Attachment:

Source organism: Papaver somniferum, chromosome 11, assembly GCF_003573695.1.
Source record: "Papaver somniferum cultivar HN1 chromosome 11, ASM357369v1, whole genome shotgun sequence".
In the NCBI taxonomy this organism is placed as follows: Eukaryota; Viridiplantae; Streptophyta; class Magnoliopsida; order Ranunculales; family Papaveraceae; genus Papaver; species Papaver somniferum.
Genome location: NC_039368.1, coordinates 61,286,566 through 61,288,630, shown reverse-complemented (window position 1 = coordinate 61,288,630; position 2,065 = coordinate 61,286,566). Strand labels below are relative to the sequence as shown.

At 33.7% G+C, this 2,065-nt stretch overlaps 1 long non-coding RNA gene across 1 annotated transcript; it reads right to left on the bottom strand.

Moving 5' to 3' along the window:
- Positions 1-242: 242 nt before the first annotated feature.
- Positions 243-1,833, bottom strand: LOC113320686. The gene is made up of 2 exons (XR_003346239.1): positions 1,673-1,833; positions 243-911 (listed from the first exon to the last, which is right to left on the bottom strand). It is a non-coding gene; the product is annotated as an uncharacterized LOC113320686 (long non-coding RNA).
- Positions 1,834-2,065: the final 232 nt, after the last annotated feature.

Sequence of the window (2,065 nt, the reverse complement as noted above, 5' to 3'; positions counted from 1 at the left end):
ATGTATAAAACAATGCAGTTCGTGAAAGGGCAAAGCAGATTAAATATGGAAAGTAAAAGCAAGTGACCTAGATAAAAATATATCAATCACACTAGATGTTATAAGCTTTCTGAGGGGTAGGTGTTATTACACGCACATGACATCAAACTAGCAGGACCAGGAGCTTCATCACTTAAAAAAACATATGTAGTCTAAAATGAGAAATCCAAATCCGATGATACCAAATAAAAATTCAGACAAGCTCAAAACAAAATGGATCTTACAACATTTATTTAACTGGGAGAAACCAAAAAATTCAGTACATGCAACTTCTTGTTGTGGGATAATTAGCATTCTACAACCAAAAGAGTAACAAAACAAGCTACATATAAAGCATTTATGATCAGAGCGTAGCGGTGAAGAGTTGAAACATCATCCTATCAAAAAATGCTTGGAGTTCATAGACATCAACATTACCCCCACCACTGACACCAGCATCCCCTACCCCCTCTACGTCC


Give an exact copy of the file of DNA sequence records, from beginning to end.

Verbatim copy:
Source organism: Papaver somniferum, chromosome 11, assembly GCF_003573695.1.
Source record: "Papaver somniferum cultivar HN1 chromosome 11, ASM357369v1, whole genome shotgun sequence".
In the NCBI taxonomy this organism is placed as follows: Eukaryota; Viridiplantae; Streptophyta; class Magnoliopsida; order Ranunculales; family Papaveraceae; genus Papaver; species Papaver somniferum.
Genome location: NC_039368.1, coordinates 61,286,566 through 61,288,630, shown reverse-complemented (window position 1 = coordinate 61,288,630; position 2,065 = coordinate 61,286,566). Strand labels below are relative to the sequence as shown.

At 33.7% G+C, this 2,065-nt stretch overlaps 1 long non-coding RNA gene across 1 annotated transcript; it reads right to left on the bottom strand.

Moving 5' to 3' along the window:
- Positions 1-242: 242 nt before the first annotated feature.
- Positions 243-1,833, bottom strand: LOC113320686. The gene is made up of 2 exons (XR_003346239.1): positions 1,673-1,833; positions 243-911 (listed from the first exon to the last, which is right to left on the bottom strand). It is a non-coding gene; the product is annotated as an uncharacterized LOC113320686 (long non-coding RNA).
- Positions 1,834-2,065: the final 232 nt, after the last annotated feature.

Sequence of the window (2,065 nt, the reverse complement as noted above, 5' to 3'; positions counted from 1 at the left end):
ATGTATAAAACAATGCAGTTCGTGAAAGGGCAAAGCAGATTAAATATGGAAAGTAAAAGCAAGTGACCTAGATAAAAATATATCAATCACACTAGATGTTATAAGCTTTCTGAGGGGTAGGTGTTATTACACGCACATGACATCAAACTAGCAGGACCAGGAGCTTCATCACTTAAAAAAACATATGTAGTCTAAAATGAGAAATCCAAATCCGATGATACCAAATAAAAATTCAGACAAGCTCAAAACAAAATGGATCTTACAACATTTATTTAACTGGGAGAAACCAAAAAATTCAGTACATGCAACTTCTTGTTGTGGGATAATTAGCATTCTACAACCAAAAGAGTAACAAAACAAGCTACATATAAAGCATTTATGATCAGAGCGTAGCGGTGAAGAGTTGAAACATCATCCTATCAAAAAATGCTTGGAGTTCATAGACATCAACATTACCCCCACCACTGACACCAGCATCCCCTACCCCCTCTACGTCC